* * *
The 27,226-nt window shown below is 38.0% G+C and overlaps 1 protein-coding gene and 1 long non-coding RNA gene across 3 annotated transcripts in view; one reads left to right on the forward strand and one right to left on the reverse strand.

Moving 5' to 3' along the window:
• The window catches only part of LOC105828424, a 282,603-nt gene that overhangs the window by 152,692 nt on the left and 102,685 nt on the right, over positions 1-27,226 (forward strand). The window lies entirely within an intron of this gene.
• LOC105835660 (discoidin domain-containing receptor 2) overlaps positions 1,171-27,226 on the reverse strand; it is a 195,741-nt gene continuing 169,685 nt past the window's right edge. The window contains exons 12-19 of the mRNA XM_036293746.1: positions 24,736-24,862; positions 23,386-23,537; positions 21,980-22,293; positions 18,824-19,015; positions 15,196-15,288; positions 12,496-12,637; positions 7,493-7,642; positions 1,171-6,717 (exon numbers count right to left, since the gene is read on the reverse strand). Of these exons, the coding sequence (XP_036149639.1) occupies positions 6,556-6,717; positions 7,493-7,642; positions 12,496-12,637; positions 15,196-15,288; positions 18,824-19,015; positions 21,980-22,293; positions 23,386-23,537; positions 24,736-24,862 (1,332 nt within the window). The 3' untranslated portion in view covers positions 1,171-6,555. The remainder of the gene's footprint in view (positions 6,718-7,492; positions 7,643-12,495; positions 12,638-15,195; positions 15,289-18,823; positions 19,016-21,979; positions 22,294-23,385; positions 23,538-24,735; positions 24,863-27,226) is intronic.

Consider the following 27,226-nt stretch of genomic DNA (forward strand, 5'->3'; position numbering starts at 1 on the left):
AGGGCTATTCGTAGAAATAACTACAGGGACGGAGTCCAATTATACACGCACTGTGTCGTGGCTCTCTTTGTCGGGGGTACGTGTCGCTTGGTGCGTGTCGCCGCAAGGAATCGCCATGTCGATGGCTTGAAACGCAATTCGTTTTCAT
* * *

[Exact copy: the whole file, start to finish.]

The 27,226-nt window shown below is 38.0% G+C and overlaps 1 protein-coding gene and 1 long non-coding RNA gene across 3 annotated transcripts in view; one reads left to right on the forward strand and one right to left on the reverse strand.

Moving 5' to 3' along the window:
• The window catches only part of LOC105828424, a 282,603-nt gene that overhangs the window by 152,692 nt on the left and 102,685 nt on the right, over positions 1-27,226 (forward strand). The window lies entirely within an intron of this gene.
• LOC105835660 (discoidin domain-containing receptor 2) overlaps positions 1,171-27,226 on the reverse strand; it is a 195,741-nt gene continuing 169,685 nt past the window's right edge. The window contains exons 12-19 of the mRNA XM_036293746.1: positions 24,736-24,862; positions 23,386-23,537; positions 21,980-22,293; positions 18,824-19,015; positions 15,196-15,288; positions 12,496-12,637; positions 7,493-7,642; positions 1,171-6,717 (exon numbers count right to left, since the gene is read on the reverse strand). Of these exons, the coding sequence (XP_036149639.1) occupies positions 6,556-6,717; positions 7,493-7,642; positions 12,496-12,637; positions 15,196-15,288; positions 18,824-19,015; positions 21,980-22,293; positions 23,386-23,537; positions 24,736-24,862 (1,332 nt within the window). The 3' untranslated portion in view covers positions 1,171-6,555. The remainder of the gene's footprint in view (positions 6,718-7,492; positions 7,643-12,495; positions 12,638-15,195; positions 15,289-18,823; positions 19,016-21,979; positions 22,294-23,385; positions 23,538-24,735; positions 24,863-27,226) is intronic.

Consider the following 27,226-nt stretch of genomic DNA (forward strand, 5'->3'; position numbering starts at 1 on the left):
AGGGCTATTCGTAGAAATAACTACAGGGACGGAGTCCAATTATACACGCACTGTGTCGTGGCTCTCTTTGTCGGGGGTACGTGTCGCTTGGTGCGTGTCGCCGCAAGGAATCGCCATGTCGATGGCTTGAAACGCAATTCGTTTTCAT